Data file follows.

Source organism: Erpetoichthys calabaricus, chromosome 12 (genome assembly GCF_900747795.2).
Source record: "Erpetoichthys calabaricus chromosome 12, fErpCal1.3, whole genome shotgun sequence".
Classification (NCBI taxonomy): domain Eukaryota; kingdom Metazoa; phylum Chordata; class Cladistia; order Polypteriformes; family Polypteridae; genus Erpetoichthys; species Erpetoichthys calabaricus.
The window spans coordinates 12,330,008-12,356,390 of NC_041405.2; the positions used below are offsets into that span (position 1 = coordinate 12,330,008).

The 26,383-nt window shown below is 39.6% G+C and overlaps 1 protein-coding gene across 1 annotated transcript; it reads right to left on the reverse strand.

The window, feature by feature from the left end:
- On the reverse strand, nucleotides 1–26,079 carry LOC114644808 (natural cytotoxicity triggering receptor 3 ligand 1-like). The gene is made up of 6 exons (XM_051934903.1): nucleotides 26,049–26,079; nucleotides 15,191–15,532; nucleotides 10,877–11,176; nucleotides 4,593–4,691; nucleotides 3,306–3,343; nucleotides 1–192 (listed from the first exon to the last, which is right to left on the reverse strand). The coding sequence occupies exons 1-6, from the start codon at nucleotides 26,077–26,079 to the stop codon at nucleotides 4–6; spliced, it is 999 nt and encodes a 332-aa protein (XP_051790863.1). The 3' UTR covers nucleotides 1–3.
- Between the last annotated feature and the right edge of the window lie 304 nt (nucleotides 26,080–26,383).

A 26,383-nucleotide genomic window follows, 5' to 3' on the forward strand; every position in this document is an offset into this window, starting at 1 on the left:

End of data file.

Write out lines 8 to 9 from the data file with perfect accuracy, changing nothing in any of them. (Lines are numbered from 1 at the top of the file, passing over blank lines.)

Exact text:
- Between the last annotated feature and the right edge of the window lie 304 nt (nucleotides 26,080–26,383).

A 26,383-nucleotide genomic window follows, 5' to 3' on the forward strand; every position in this document is an offset into this window, starting at 1 on the left: